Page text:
5 Find out what motivates them
When trying to be more unique than having an adventure that only craves gold, it’s extremely important to understand why the character comes out in the first place. Perhaps there is a religious quest calling them, the calling of an ancient artifact, or the quest for answers.
Maybe this bard wants to get famous, or this thief wants to become a guild master, or this druid wants to cleanse the area of all unnatural impurities. This wizard may have heard of an ancient relic, or this fighter wants to prove to his former father general that he deserves his praise. The possibilities are limitless.
4 Choose skills based on their experiences
One thing that is always painful is choosing skills. There are only a limited number that can be added at a time, and it always seems like there are some leftovers that just taunt the player. While it may be tempting to choose only those skills or feats that would give a serious tactical advantage, instead consider putting points into the skills that they would have logically honed. Granted, not all editions have so many options for this, but they can still be used.
Someone who was previously a trader might have better skills in valuation and information gathering, while a pickpocket who has always lived on the streets might not be really good at talking to people. Someone who had a parent carpenter might be good at fixing things up, and maybe throughout the game it feels like the character has tried to do something more often than before.
3 Ask lots of questions of who, what, when, where, why and how
The easiest way to go deeper into the characterization is to ask lots of questions about who, what, when, where, why, and how. Find ways to ask them questions about the concepts, then find ways to answer them. Suddenly the character becomes a little more complete when they are all filled.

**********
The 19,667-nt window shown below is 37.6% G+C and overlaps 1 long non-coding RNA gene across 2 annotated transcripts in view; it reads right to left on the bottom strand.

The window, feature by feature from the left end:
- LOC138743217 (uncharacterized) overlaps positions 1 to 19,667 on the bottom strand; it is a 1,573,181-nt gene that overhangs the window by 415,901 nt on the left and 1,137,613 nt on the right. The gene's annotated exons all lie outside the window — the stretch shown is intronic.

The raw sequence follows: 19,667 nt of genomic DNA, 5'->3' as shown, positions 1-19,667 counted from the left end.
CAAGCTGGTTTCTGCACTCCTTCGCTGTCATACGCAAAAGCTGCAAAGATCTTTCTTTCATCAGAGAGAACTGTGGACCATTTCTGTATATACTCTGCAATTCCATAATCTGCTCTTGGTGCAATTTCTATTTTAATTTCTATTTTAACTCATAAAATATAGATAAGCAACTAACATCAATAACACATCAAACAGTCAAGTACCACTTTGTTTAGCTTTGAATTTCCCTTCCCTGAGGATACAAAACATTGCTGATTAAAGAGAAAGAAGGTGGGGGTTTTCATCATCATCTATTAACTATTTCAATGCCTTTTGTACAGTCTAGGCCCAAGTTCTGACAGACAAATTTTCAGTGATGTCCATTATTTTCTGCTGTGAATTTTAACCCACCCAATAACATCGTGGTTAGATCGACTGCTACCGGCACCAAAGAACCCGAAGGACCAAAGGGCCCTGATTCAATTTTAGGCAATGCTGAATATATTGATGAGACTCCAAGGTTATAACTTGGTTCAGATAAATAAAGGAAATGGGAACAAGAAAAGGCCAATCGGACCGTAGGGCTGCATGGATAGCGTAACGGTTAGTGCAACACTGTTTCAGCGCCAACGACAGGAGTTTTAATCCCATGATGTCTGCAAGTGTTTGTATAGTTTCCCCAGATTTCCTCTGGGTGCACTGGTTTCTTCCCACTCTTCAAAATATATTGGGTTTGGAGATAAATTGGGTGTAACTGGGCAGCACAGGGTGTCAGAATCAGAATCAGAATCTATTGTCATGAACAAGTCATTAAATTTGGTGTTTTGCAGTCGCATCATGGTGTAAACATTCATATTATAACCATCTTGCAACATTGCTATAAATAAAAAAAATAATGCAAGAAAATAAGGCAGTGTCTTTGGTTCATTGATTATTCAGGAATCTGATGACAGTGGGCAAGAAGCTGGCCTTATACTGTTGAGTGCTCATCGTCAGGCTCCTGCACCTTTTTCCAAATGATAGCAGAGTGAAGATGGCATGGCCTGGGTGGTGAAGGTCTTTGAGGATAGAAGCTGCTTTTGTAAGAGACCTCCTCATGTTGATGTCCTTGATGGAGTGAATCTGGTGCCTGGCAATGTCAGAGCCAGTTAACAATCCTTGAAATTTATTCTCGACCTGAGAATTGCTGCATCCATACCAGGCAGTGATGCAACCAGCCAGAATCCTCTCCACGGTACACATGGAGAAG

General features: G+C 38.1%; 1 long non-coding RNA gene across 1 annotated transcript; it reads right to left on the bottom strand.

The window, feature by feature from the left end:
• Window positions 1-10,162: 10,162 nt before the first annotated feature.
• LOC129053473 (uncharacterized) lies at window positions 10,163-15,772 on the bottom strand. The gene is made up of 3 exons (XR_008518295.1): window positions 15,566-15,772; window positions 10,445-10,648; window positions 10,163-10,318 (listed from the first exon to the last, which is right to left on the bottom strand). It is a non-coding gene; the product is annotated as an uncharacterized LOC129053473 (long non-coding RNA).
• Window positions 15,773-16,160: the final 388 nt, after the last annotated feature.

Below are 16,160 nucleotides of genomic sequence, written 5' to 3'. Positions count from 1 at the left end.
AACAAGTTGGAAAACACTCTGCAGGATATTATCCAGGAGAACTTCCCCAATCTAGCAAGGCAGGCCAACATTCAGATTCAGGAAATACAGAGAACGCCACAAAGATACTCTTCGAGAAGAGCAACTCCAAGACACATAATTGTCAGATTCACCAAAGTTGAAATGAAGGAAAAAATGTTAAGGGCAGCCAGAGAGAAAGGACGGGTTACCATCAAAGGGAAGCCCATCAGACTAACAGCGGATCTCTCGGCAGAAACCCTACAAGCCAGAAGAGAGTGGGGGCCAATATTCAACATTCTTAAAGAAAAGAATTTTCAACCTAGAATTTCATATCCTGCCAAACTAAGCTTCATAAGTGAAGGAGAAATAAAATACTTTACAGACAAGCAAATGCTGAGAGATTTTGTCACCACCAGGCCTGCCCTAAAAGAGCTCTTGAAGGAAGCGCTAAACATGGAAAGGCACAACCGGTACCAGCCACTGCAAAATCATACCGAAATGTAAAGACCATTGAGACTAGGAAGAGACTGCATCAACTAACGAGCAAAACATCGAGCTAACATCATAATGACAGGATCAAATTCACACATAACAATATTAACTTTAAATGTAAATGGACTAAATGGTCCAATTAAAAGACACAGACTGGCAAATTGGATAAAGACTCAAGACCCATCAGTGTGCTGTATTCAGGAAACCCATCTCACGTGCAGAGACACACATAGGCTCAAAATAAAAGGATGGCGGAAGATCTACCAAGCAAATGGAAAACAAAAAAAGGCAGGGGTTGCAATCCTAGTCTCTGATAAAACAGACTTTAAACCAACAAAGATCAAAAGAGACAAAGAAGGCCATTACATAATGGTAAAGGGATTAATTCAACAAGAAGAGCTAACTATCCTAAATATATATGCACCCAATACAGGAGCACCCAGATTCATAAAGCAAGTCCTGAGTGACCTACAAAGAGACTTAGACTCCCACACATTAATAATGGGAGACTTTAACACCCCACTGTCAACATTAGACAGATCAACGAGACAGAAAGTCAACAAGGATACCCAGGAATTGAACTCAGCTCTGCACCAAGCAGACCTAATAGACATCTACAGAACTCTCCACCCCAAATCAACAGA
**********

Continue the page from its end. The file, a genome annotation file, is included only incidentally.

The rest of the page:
Then take one more step and ask them again. Build from questions, get curious about their life, explore them to the fullest. Bring the concept to someone else and also ask them to ask questions so that they can fit in and answer them. It really works.
2 Know that it’s okay not to have a tragic story
Lots of more inexperienced players will make tragic stories so that they can be nervous, cool, or to stop the DM from using something that was meant to be kind and harmless against them. The point is, a good DM can use anything against the player if they want to, so the player might as well have fun creating something unique that they can invest in.
While some Dungeon Masters enjoy drinking their players’ tears and collecting stacks of character sheets, not all of them do. Even if it does, being invested in a character makes the player want to play harder to try and keep them from the demon who is the DM. It’s much more satisfying when they’re fleshed out and still manage to conquer whatever the DM throws at them.
1 Don’t hesitate to give them more interest than loot
While everyone wants loot, letting a character have more interests than getting rich really helps give them a bit of something they otherwise would have lacked. Nobody cares about a single thing, neither do the characters.
Maybe they’re interested in a specific type of loot, like Gems, Ancient Artifacts, or Tomes, and this prompts them to seek it out. Maybe they’re the scholar type and they venture out to try and research dungeons, or maybe this ranger has this favorite enemy because they find them absolutely fascinating. Maybe this bard is trying to get as many fans together as possible, or this druid wants to see how many cats they can get to keep up with them. Experiment and have fun with it. It will certainly make the game more enjoyable.
NEXT: How To Play D&D With Just Two People